Clair Huxtable (Phylicia Rashād) on “The Cosby Show” was the elegant and almost always unflappable successful attorney and mother of five, as bemused by her husband (far from unflappable) as by her children.

Carol Brady (Florence Henderson) on “The Brady Bunch” always seemed as sweetly unaware of the show’s cheesiness as she was of the possible problems that arise in blended families. She managed to cope with six children even through such catastrophes as a visit from Davy Jones and Jan’s weird wig.

Margaret Anderson (Jane Wyatt) on “Father Knows Best” was the quintessential 1950’s ideal of a mother and homemaker, always loving and supportive of her family. Often, she was the one who really knew best.

Julia Baker (Diahann Carroll) on “Julia” was a pioneer — a single working mother and the first in more than a decade with a black performer in the lead role. Julia was a

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nurse whose husband had been killed in Vietnam. I still remember her job interview over the phone in the first episode. With some apprehension, she tells the doctor she is black and he jokingly asks if she has always been black or just decided to become black since it was so fashionable. When her son Corey met the white boy who would become his best friend, he said, “Your mom’s colored!” Corey replied, “Yeah, so am I,” and the boy said, “You are?” That set the tone for a series that was if not entirely frank about race at least more upfront about it than audiences were used to in 1968 and yet still comfortably sit-comy.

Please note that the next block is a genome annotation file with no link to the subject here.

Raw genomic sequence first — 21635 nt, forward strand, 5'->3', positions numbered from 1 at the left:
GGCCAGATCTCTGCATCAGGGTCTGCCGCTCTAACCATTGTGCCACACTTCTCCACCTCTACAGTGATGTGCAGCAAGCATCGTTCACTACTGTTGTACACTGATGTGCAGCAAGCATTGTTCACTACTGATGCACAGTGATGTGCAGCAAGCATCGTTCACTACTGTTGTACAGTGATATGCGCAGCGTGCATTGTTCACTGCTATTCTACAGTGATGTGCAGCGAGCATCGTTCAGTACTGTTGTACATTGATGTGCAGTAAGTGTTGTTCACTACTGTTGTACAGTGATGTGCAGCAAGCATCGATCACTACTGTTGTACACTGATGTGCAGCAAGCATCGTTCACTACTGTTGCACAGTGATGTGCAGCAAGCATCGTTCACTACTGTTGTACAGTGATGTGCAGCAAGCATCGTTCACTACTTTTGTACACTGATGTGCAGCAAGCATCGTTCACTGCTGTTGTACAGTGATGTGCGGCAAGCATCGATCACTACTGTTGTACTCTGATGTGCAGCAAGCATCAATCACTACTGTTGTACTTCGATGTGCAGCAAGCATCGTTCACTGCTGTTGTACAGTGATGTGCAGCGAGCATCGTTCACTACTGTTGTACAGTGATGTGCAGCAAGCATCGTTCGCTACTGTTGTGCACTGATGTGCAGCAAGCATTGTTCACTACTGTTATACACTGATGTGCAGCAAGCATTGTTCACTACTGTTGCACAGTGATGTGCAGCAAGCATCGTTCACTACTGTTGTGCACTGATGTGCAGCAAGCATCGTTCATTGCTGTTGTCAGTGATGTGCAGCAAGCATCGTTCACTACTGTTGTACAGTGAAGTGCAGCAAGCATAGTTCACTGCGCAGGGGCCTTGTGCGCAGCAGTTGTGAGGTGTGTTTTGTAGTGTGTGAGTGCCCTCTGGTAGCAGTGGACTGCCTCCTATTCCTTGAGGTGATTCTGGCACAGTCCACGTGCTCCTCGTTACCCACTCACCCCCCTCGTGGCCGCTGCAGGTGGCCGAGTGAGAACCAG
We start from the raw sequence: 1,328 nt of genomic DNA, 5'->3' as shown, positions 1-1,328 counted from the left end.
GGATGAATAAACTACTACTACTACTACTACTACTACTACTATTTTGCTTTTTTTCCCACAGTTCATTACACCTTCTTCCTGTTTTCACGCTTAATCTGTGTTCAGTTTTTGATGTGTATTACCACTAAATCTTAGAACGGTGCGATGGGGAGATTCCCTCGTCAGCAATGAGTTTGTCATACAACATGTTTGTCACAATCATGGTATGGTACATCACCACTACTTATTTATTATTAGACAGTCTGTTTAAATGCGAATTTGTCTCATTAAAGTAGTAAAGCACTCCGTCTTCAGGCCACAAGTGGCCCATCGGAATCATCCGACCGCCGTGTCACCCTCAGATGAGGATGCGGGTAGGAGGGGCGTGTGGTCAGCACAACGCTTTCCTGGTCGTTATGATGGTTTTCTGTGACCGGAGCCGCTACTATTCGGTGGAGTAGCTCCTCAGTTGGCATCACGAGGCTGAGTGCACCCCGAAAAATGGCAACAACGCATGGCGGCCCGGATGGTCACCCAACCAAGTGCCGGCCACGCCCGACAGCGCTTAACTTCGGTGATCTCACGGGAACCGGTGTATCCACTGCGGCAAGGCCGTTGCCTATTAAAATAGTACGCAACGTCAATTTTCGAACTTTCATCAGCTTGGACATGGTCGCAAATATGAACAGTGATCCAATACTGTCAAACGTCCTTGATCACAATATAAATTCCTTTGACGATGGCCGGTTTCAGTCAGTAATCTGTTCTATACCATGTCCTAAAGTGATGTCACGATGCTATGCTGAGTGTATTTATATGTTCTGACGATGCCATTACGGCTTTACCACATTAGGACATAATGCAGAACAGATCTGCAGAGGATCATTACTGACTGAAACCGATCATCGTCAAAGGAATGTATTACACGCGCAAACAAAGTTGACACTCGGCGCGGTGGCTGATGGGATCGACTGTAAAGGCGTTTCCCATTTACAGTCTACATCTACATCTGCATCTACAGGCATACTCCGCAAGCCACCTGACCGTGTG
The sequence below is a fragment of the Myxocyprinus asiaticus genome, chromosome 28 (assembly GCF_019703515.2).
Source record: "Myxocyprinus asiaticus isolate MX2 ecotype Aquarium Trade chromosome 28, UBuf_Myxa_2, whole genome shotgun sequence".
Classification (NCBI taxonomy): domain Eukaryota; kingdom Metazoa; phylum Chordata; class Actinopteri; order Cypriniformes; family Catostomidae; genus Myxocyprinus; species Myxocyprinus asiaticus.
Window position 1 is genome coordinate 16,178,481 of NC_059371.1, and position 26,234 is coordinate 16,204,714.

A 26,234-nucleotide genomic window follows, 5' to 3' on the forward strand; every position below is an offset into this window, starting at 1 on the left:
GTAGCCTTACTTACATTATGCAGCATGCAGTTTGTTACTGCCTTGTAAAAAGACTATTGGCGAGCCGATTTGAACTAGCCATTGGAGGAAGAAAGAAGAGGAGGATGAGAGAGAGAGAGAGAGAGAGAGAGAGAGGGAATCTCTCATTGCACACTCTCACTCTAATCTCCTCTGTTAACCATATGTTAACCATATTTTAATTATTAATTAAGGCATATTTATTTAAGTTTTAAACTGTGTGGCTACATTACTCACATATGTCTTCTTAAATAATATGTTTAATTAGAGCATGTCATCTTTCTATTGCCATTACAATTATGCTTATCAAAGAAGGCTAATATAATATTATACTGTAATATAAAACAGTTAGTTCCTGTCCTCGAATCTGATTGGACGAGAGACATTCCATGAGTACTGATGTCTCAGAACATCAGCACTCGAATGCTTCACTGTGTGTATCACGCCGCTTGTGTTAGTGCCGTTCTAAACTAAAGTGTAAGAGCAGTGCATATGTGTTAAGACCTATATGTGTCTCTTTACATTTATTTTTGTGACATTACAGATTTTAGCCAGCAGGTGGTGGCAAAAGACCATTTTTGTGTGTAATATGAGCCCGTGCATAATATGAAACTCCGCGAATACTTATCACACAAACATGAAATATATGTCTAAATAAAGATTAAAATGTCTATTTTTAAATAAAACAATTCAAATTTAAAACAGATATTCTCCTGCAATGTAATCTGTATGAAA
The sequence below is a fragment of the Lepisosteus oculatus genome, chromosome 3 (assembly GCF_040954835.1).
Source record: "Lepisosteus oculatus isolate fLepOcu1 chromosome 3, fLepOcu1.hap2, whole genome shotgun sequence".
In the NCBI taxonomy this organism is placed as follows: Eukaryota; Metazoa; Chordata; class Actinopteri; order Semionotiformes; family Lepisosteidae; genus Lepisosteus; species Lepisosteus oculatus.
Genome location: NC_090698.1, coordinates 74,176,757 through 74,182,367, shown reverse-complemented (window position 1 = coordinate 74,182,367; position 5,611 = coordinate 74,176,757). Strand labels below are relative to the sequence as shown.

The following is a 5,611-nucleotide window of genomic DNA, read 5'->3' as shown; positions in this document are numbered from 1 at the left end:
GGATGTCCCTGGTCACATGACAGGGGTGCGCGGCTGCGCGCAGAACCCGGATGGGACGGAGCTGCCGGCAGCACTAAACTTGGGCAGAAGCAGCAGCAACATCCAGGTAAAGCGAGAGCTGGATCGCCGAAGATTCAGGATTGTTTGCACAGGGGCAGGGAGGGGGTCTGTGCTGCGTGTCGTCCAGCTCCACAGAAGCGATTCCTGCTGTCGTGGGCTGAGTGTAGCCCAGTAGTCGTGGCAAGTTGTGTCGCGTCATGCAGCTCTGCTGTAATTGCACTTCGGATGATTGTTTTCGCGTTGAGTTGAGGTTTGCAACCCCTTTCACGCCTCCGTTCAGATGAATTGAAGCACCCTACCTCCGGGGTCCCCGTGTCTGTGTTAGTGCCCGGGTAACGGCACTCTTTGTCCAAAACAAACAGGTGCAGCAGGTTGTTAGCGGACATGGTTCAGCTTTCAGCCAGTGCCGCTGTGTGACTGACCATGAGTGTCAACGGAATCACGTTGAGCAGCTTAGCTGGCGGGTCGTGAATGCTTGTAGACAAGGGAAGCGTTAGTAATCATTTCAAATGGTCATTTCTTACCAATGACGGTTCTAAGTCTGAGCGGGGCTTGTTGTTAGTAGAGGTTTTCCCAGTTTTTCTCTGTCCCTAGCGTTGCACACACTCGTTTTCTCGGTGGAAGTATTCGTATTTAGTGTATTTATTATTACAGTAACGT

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Marge Simpson (voice of Julie Kavner) on “The Simpsons” is the ever-good-humored center of the family. Her character is both inspired by and a gentle parody of 1950’s sit-com mothers. While craziness goes on all around her, she is almost always the moral center of the family, eternally devoted to her often-idiotic husband and naughty son.

Patty Chase (Bess Armstrong) in “My So-Called Life” supported the family economically as well as emotionally. In a series that focused on the adolescent struggles of the teen-age daughter (Claire Danes), Patty came across both as a strong, understanding believably conflicted woman. She understood the importance of allowing her daughter to be independent, even make her own mistakes, but when things went too far she did not hesitate to step in.

Lorelei Gilmore (Lauren Graham) on “The Gilmore Girls” was a teenager when her daughter Rory was born. Rory was a teenager when the show began, and part of its appeal was the close and understanding relationship between the two of them. For most of the series, the mother-daughter conflict was kicked up a generation as Lorelei connected with her estranged (and wealthy) parents to help pay for Rory’s tuition. The most adorable mother-daughter dialogue in television history was this show’s quippy, intensely culturally aware repartee.

Olivia Walton (Michael Learned) on “The Waltons” is based on the real-life mother of series creator Earl Hammer, Jr. Olivia combined resolve with patience in raising seven children during the Depression, and part of what made the show so heartwarming was her ability to engage with each person in the family in a way that was always completely present and loving.

Aunt Bee (Frances Bavier) on “The Andy Griffith Show” is one of the best examples of indispensable mother-figures and mother-substitutes we love on television and in real life. When Sheriff Andy Taylor needed someone to help raise his son, Opie, he called in Aunt Bee, who arrives in the first episode and quickly becomes a part of the household. Other than a problem with her pickles, she is known for her excellent home cooking and other domestic skills and for her devotion to Andy and Opie.